Friday, June 20, 2008

How bad do you want it?

I am going to get on my soapbox here for a moment or two. But while I climb there, let me just preface by saying this: I am not perfect at this whole journey to become fit and healthy, Far from it. Nobody is. And thank God.

How badly do you want to be free of your extra weight, no matter how much extra it may be? How bad? Bad enough to realize you need to make changes permanently? Bad enough to realize it takes learning a new way to relate to food and activity? Because you had better want it that badly if you're going to make this anything other than one more unsuccessful attempt to get yourself healthy.

What do you want more, to feel persecuted and deprived that you can't have potato chips as much and as often as you want, or to reach your goals? It's a potato chip, for Christ's sake. Do you know what an obsession with potato chips will get you? It got me 348 pounds to carry around. Do I miss the potato chips? Not really. Because you know what? Get the garbage out of your system and you'll realize its really not that tasty. And its not a potato. It's a chemically engineered concoction of something only slightly resembling a slice of potato. Full of crap I can't pronounce. Adopting a new lifestyle is going to require letting go of a lot of things. Crappy food. Crappy things we tell ourselves about our self worth. Say good riddance.

How hard are you willing to work at this? Because you know what I see so often it makes me a little crazy (and skeptical that the persons doing it can find long term success, to be totally honest?) People wanting and expecting all the information to be spoon fed to them. And the spoon feeders bug me just as much. Not taking the time to research the basic information is a big warning sign to me. You want the easy fix. ANd for those who hand it over, you're not helping. You're hindering. I know I'll get flack for saying that, but I could care less. Its the truth. If somebody is going to make this work, they need to learn the basics. Not be told the basics, they need to learn them. And you know the basics Im talking about. If they ask, it shouts out that they haven't bothered to look for the information in their materials. (That or they have no access to the materials because they aren't paying members and they're trying to glean it out of those of us who did pay to get it.) Look at it this way. If I went to my trainer and said, I want bigger biceps how much of result would I get if she slapped some baby weights in my hands, then used her own force to push my arms up and down? She'd get a bit of a workout, I'd get practically nothing. Parents, are you raising your children to be self sufficient or to have to rely on you for the most basic things once they become adults? I hope its not the latter.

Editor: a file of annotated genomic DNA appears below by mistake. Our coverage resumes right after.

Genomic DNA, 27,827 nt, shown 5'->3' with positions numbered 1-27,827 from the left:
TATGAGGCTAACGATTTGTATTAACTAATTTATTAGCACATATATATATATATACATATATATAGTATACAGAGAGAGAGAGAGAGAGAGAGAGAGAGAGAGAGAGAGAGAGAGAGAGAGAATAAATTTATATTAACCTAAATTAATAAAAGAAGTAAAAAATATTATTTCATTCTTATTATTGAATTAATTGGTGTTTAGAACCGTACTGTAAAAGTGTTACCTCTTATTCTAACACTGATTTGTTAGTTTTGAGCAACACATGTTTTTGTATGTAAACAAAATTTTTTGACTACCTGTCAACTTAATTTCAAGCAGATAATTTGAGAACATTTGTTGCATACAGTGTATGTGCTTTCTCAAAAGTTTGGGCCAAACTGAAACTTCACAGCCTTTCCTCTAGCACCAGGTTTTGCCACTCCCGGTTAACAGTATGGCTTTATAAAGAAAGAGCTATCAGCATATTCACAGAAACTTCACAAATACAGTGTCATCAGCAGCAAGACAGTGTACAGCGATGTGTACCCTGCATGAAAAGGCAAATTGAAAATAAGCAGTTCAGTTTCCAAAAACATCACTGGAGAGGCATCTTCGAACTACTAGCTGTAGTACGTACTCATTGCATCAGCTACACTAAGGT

You have to work at this. If you want easy, go to Jenny Craig or Nutrisystem where all the thought is basically taken out of it for you. If you want to change your life, you better want it bad, because it's going to take work and sacrifice.

Flame away, for those I piss off with this post.


  1. Right on! Guidance is one thing, hand holding is another.

  2. I've said it before....I make my son look things up before I'll answer his questions. Spoon feeding helps no one.

  3. Thanks!! I needed the reminder :)

  4. I know this is late, but I just wanted to agree with you. Everything that you noted in this posting is the exact reason why I chose Weight Watchers.

    I always knew that losing weight meant changing my life and controling my life forever. Weight Watchers helps you learn that control (which you will only have if you really want it more than the food). Sure, you have to have weed out other foods when you're on Nurtisystem, Jenny Craig, Diet 2 Go, Hour Glass, I could go on. These programs are formulated to help you lose weight efficiently while eating tasty food, but they don't make you learn how to prepare your own meals and control your portions. Also, it allows you to make mistakes, finding out on your own what works and what doesn't work--which is the essence of real life.

    It's ridiculous to expect someone to be on a spoon-fed program like that for the rest of his/her life. Weight Watchers helped me understand that my accountability does not end with the program.

    Sorry my response was so long, but thank you for emphasizing what we all need to hear.